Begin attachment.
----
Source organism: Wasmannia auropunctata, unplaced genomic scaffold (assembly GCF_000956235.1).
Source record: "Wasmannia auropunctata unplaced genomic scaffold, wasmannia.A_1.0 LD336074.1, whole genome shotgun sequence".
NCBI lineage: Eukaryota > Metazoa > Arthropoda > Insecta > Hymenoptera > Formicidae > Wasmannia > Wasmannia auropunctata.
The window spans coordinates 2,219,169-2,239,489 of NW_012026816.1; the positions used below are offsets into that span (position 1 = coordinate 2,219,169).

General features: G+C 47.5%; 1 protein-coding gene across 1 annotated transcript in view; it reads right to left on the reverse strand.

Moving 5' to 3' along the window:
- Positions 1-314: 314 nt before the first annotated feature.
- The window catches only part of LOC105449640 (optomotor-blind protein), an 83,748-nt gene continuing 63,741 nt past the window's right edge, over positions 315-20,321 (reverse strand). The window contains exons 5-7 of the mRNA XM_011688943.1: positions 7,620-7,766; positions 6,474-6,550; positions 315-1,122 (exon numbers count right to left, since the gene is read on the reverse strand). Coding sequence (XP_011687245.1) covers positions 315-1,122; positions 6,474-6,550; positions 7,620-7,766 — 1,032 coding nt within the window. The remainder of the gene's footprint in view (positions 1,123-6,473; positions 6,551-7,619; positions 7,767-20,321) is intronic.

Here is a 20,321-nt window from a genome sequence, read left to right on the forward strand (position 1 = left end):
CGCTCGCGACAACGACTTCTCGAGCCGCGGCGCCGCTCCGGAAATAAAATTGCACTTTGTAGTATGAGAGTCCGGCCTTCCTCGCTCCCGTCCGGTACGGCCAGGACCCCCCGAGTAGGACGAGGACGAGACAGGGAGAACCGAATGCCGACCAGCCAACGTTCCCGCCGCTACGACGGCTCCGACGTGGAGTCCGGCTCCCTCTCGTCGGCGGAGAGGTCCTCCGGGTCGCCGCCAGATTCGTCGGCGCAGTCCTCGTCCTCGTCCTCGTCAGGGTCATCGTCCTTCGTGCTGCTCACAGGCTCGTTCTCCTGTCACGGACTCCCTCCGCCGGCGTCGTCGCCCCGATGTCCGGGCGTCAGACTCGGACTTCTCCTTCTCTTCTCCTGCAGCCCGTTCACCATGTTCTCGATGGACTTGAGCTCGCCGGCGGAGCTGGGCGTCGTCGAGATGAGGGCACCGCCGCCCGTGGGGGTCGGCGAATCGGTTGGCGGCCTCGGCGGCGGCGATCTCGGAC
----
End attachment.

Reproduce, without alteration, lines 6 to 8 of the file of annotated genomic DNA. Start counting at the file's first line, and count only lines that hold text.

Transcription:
Moving 5' to 3' along the window:
- Positions 1-314: 314 nt before the first annotated feature.
- The window catches only part of LOC105449640 (optomotor-blind protein), an 83,748-nt gene continuing 63,741 nt past the window's right edge, over positions 315-20,321 (reverse strand). The window contains exons 5-7 of the mRNA XM_011688943.1: positions 7,620-7,766; positions 6,474-6,550; positions 315-1,122 (exon numbers count right to left, since the gene is read on the reverse strand). Coding sequence (XP_011687245.1) covers positions 315-1,122; positions 6,474-6,550; positions 7,620-7,766 — 1,032 coding nt within the window. The remainder of the gene's footprint in view (positions 1,123-6,473; positions 6,551-7,619; positions 7,767-20,321) is intronic.